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- I'd like to make sure I understand the term dimensional transmutation.

Hi,

I'd like to make sure my understanding of dimensional transmutation is correct.

The key insight of QFT is that introducing quantum fluctuation can break the scale invariance of a classical theory that is naively scale invariant. Equivalently, one says that the beta function can flow beyond the naive guess of 0 from dimensional analysis for dimensionless parameters.

From there one "extrapolates" the coupling by integrating the Callan-Symanzik equation and finds out that it blows up either in the IR (marginally relevant) of the UV (marginally irrelevant) at finite energy scale. The scale at which the coupling blows up is a new dimension-full scale. This value is determined by the lab energy scale and the dimensionless coupling strength we measured at that scale (the boundary condition of the callan symanzik extrapolation scheme).

People then use the term "dimensional transmutation" by saying that there is a mapping between the 2: the divergent scale where the coupling blows up and the lab measurement scale, so we can specify either one to fully fix the theory. This is just a statement that the callan-symanzik equation in those specific cases does not converge multiple boundary conditions (different lab measurements defining different theories) to the same blow up scale. If that happened, then the map would not be bijective preventing so called "dimensional-transmutation".

It is clear though that the blow up scale could be physically meaningless (one is extrapolating the running coupling outside of the regime where perturbation theory is valid).

Is that correct understanding of the term? I want to make sure I'm not oversimplifying.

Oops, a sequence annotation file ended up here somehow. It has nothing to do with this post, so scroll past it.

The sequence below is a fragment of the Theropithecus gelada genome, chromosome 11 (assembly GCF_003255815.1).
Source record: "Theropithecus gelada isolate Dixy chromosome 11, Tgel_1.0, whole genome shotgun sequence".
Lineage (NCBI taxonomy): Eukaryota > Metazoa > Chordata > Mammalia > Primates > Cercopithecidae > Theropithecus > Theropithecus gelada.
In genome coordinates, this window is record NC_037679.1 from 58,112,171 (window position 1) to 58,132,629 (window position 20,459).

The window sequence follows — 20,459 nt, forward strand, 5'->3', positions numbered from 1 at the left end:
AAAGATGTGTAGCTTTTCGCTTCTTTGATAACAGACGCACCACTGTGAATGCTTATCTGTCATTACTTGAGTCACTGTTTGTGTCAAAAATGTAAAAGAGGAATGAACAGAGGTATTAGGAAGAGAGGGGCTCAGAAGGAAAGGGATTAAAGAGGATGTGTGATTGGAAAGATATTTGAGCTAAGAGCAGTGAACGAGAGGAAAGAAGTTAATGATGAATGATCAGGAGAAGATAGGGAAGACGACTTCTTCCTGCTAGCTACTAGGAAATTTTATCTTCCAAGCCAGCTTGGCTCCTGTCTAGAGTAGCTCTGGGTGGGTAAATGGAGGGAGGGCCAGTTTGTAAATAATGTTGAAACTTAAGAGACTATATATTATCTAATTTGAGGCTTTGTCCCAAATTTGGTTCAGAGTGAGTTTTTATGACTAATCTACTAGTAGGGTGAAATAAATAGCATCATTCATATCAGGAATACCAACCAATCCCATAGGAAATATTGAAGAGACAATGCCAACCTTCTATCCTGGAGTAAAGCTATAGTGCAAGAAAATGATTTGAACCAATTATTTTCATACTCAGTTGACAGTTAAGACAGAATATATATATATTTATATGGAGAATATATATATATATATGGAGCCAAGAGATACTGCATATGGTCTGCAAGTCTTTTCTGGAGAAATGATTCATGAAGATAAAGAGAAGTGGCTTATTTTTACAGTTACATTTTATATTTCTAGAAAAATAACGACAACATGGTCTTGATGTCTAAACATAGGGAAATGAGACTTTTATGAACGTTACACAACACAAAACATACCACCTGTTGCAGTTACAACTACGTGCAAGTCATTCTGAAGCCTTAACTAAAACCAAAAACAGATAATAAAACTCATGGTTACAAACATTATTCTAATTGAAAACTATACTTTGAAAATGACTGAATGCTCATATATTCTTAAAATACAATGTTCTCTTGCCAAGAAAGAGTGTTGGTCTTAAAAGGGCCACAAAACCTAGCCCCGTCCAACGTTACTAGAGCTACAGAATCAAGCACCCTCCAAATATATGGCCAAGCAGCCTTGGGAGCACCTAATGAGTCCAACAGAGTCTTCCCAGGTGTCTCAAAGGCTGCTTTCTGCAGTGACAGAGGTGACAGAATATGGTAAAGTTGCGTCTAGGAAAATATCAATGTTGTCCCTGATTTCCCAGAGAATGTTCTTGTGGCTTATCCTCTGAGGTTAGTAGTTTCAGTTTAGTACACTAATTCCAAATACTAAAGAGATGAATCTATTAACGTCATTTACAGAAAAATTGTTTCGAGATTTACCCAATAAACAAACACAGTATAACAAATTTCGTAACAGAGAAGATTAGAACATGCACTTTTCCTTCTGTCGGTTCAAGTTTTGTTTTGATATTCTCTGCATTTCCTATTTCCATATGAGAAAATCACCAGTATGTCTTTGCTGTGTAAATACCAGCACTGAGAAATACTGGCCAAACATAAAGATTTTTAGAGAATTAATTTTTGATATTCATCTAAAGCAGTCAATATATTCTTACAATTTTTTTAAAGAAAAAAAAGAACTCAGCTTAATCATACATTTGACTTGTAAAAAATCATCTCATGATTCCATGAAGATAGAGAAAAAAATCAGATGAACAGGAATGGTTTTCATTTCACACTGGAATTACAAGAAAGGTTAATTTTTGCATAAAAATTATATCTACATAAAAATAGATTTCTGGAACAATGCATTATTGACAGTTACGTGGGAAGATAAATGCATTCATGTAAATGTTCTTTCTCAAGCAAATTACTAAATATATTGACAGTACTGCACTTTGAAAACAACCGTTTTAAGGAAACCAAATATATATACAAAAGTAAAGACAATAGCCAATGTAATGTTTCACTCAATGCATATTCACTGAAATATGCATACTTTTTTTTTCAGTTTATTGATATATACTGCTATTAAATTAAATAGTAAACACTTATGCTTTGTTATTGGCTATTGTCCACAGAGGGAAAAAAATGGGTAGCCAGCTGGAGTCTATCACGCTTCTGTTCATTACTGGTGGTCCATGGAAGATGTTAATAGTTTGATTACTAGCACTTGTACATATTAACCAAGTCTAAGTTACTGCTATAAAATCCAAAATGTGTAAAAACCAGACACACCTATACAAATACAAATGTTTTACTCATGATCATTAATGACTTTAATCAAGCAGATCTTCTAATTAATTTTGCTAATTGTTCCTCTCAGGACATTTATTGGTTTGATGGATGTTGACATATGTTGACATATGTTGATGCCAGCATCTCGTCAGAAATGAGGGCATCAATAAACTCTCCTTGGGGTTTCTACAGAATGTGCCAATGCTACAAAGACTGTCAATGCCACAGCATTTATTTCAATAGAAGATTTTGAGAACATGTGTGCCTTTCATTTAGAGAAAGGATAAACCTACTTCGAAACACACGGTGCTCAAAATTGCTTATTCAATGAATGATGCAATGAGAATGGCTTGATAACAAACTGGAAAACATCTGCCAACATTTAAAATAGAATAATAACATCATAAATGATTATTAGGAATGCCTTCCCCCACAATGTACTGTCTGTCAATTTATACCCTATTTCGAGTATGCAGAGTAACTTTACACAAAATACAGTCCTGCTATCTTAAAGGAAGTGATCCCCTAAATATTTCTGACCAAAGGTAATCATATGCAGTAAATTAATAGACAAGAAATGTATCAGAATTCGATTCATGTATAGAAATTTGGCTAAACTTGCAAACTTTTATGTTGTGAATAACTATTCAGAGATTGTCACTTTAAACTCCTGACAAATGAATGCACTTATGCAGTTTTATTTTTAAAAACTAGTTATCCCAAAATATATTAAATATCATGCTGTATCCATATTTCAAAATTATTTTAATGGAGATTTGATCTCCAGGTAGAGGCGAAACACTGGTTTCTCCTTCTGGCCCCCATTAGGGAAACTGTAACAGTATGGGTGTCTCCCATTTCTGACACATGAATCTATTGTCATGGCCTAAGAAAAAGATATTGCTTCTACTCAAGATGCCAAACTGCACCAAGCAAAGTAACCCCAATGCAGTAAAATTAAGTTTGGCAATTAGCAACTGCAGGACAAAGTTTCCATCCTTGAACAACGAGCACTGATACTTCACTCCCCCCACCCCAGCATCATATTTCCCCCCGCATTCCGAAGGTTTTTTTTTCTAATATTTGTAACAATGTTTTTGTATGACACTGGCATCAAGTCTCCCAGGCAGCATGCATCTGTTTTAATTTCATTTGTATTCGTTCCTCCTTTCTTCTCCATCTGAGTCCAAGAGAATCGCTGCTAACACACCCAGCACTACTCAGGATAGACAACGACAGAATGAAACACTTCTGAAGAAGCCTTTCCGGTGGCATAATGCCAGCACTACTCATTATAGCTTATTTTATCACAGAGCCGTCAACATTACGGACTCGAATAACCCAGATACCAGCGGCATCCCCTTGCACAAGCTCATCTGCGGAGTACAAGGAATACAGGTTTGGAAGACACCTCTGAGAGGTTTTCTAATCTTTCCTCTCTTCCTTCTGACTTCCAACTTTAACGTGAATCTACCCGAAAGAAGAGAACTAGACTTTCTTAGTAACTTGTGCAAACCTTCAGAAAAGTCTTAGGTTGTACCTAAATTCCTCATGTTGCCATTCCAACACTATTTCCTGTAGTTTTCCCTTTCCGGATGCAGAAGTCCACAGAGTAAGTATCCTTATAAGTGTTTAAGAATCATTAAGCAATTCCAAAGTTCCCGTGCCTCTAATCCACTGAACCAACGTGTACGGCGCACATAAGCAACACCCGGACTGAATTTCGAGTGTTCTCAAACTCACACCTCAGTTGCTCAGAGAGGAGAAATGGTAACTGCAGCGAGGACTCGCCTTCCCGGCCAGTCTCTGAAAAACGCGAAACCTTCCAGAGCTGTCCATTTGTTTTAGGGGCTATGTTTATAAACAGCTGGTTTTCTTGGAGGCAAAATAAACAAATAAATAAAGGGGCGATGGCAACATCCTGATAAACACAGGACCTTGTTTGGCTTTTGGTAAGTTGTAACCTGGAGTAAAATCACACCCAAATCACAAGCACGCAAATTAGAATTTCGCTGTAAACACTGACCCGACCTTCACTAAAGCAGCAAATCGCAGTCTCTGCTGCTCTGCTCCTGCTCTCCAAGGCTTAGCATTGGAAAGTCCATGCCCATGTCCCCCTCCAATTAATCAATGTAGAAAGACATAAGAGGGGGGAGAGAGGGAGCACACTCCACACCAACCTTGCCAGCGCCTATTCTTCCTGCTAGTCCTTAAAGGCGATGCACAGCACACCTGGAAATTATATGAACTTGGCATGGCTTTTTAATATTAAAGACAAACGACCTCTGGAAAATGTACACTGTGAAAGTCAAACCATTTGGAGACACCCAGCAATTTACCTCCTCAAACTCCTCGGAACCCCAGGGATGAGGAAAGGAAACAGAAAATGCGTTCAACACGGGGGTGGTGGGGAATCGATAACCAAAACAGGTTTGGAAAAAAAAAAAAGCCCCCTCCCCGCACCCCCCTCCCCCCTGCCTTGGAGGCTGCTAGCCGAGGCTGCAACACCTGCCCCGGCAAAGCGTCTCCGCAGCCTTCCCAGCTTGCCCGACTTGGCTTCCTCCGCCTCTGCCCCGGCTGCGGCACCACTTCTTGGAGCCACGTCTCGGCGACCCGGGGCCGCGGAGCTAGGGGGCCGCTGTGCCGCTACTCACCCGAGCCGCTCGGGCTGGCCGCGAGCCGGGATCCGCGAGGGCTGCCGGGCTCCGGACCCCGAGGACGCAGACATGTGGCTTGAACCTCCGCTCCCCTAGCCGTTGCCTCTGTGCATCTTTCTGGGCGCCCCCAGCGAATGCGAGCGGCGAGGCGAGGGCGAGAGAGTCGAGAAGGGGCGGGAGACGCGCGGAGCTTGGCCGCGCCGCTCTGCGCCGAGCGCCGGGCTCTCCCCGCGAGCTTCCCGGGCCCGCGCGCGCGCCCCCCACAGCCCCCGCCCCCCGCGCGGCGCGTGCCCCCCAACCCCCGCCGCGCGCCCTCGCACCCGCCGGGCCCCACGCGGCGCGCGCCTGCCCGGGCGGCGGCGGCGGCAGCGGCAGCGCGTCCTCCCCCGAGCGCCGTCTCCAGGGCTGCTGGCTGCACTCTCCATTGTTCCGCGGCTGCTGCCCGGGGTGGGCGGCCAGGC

I'd like to make sure my understanding of dimensional transmutation is correct.

The key insight of QFT is that introducing quantum fluctuation can break the scale invariance of a classical theory that is naively scale invariant. Equivalently, one says that the beta function can flow beyond the naive guess of 0 from dimensional analysis for dimensionless parameters.

From there one "extrapolates" the coupling by integrating the Callan-Symanzik equation and finds out that it blows up either in the IR (marginally relevant) of the UV (marginally irrelevant) at finite energy scale. The scale at which the coupling blows up is a new dimension-full scale. This value is determined by the lab energy scale and the dimensionless coupling strength we measured at that scale (the boundary condition of the callan symanzik extrapolation scheme).

People then use the term "dimensional transmutation" by saying that there is a mapping between the 2: the divergent scale where the coupling blows up and the lab measurement scale, so we can specify either one to fully fix the theory. This is just a statement that the callan-symanzik equation in those specific cases does not converge multiple boundary conditions (different lab measurements defining different theories) to the same blow up scale. If that happened, then the map would not be bijective preventing so called "dimensional-transmutation".

It is clear though that the blow up scale could be physically meaningless (one is extrapolating the running coupling outside of the regime where perturbation theory is valid).

Is that correct understanding of the term? I want to make sure I'm not oversimplifying.

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